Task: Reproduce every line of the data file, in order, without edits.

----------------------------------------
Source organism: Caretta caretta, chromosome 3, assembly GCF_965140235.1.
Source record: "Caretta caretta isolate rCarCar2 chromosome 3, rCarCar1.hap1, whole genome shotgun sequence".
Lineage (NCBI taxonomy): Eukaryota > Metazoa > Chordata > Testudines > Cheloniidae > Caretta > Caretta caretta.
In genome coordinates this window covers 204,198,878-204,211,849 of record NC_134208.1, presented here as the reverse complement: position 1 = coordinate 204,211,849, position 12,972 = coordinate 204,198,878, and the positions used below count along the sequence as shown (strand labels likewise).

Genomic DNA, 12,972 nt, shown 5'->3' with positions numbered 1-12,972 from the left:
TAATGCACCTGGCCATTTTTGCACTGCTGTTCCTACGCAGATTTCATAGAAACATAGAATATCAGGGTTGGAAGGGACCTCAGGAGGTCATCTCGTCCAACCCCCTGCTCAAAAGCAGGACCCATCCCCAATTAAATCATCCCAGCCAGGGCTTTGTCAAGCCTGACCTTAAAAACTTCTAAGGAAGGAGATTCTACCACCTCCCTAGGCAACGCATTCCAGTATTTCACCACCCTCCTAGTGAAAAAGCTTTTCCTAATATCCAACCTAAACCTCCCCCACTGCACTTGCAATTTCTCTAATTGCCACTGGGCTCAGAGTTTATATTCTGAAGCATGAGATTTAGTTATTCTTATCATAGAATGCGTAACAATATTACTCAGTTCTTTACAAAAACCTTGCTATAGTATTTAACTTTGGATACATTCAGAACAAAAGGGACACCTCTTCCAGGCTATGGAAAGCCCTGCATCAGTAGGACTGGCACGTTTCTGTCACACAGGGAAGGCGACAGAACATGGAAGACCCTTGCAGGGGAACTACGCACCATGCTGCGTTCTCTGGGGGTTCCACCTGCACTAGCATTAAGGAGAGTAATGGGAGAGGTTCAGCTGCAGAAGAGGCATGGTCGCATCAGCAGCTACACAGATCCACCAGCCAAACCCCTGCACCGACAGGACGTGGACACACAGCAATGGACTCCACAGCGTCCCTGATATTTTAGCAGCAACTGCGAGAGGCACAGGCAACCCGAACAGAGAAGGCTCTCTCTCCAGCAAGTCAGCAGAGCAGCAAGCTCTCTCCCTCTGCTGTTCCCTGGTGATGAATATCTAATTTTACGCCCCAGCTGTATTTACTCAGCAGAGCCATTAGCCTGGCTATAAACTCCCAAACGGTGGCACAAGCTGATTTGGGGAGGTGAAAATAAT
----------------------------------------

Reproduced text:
Source organism: Caretta caretta, chromosome 3, assembly GCF_965140235.1.
Source record: "Caretta caretta isolate rCarCar2 chromosome 3, rCarCar1.hap1, whole genome shotgun sequence".
Lineage (NCBI taxonomy): Eukaryota > Metazoa > Chordata > Testudines > Cheloniidae > Caretta > Caretta caretta.
In genome coordinates this window covers 204,198,878-204,211,849 of record NC_134208.1, presented here as the reverse complement: position 1 = coordinate 204,211,849, position 12,972 = coordinate 204,198,878, and the positions used below count along the sequence as shown (strand labels likewise).

Genomic DNA, 12,972 nt, shown 5'->3' with positions numbered 1-12,972 from the left:
TAATGCACCTGGCCATTTTTGCACTGCTGTTCCTACGCAGATTTCATAGAAACATAGAATATCAGGGTTGGAAGGGACCTCAGGAGGTCATCTCGTCCAACCCCCTGCTCAAAAGCAGGACCCATCCCCAATTAAATCATCCCAGCCAGGGCTTTGTCAAGCCTGACCTTAAAAACTTCTAAGGAAGGAGATTCTACCACCTCCCTAGGCAACGCATTCCAGTATTTCACCACCCTCCTAGTGAAAAAGCTTTTCCTAATATCCAACCTAAACCTCCCCCACTGCACTTGCAATTTCTCTAATTGCCACTGGGCTCAGAGTTTATATTCTGAAGCATGAGATTTAGTTATTCTTATCATAGAATGCGTAACAATATTACTCAGTTCTTTACAAAAACCTTGCTATAGTATTTAACTTTGGATACATTCAGAACAAAAGGGACACCTCTTCCAGGCTATGGAAAGCCCTGCATCAGTAGGACTGGCACGTTTCTGTCACACAGGGAAGGCGACAGAACATGGAAGACCCTTGCAGGGGAACTACGCACCATGCTGCGTTCTCTGGGGGTTCCACCTGCACTAGCATTAAGGAGAGTAATGGGAGAGGTTCAGCTGCAGAAGAGGCATGGTCGCATCAGCAGCTACACAGATCCACCAGCCAAACCCCTGCACCGACAGGACGTGGACACACAGCAATGGACTCCACAGCGTCCCTGATATTTTAGCAGCAACTGCGAGAGGCACAGGCAACCCGAACAGAGAAGGCTCTCTCTCCAGCAAGTCAGCAGAGCAGCAAGCTCTCTCCCTCTGCTGTTCCCTGGTGATGAATATCTAATTTTACGCCCCAGCTGTATTTACTCAGCAGAGCCATTAGCCTGGCTATAAACTCCCAAACGGTGGCACAAGCTGATTTGGGGAGGTGAAAATAAT